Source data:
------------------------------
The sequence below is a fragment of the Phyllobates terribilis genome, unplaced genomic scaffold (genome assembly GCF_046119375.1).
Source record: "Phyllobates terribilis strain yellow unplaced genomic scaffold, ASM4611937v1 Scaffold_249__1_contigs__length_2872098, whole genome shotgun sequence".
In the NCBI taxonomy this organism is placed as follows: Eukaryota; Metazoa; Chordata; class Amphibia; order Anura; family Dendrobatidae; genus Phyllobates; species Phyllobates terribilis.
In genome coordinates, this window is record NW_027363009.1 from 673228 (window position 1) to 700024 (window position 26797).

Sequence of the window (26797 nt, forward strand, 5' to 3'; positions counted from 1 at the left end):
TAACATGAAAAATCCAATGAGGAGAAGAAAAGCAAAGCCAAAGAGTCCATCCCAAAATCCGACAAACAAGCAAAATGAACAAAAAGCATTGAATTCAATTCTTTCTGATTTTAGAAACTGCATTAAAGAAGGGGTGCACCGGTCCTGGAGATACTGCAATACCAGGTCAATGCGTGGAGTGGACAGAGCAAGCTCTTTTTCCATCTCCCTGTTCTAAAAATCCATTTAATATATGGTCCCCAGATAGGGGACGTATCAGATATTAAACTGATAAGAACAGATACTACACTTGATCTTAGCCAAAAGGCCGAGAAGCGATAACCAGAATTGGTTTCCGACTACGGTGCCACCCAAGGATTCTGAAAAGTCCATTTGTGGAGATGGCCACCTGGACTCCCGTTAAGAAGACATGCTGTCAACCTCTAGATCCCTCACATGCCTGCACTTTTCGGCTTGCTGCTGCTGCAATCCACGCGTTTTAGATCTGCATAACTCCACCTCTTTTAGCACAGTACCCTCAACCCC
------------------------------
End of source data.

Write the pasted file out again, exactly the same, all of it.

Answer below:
The sequence below is a fragment of the Phyllobates terribilis genome, unplaced genomic scaffold (genome assembly GCF_046119375.1).
Source record: "Phyllobates terribilis strain yellow unplaced genomic scaffold, ASM4611937v1 Scaffold_249__1_contigs__length_2872098, whole genome shotgun sequence".
In the NCBI taxonomy this organism is placed as follows: Eukaryota; Metazoa; Chordata; class Amphibia; order Anura; family Dendrobatidae; genus Phyllobates; species Phyllobates terribilis.
In genome coordinates, this window is record NW_027363009.1 from 673228 (window position 1) to 700024 (window position 26797).

Sequence of the window (26797 nt, forward strand, 5' to 3'; positions counted from 1 at the left end):
TAACATGAAAAATCCAATGAGGAGAAGAAAAGCAAAGCCAAAGAGTCCATCCCAAAATCCGACAAACAAGCAAAATGAACAAAAAGCATTGAATTCAATTCTTTCTGATTTTAGAAACTGCATTAAAGAAGGGGTGCACCGGTCCTGGAGATACTGCAATACCAGGTCAATGCGTGGAGTGGACAGAGCAAGCTCTTTTTCCATCTCCCTGTTCTAAAAATCCATTTAATATATGGTCCCCAGATAGGGGACGTATCAGATATTAAACTGATAAGAACAGATACTACACTTGATCTTAGCCAAAAGGCCGAGAAGCGATAACCAGAATTGGTTTCCGACTACGGTGCCACCCAAGGATTCTGAAAAGTCCATTTGTGGAGATGGCCACCTGGACTCCCGTTAAGAAGACATGCTGTCAACCTCTAGATCCCTCACATGCCTGCACTTTTCGGCTTGCTGCTGCTGCAATCCACGCGTTTTAGATCTGCATAACTCCACCTCTTTTAGCACAGTACCCTCAACCCC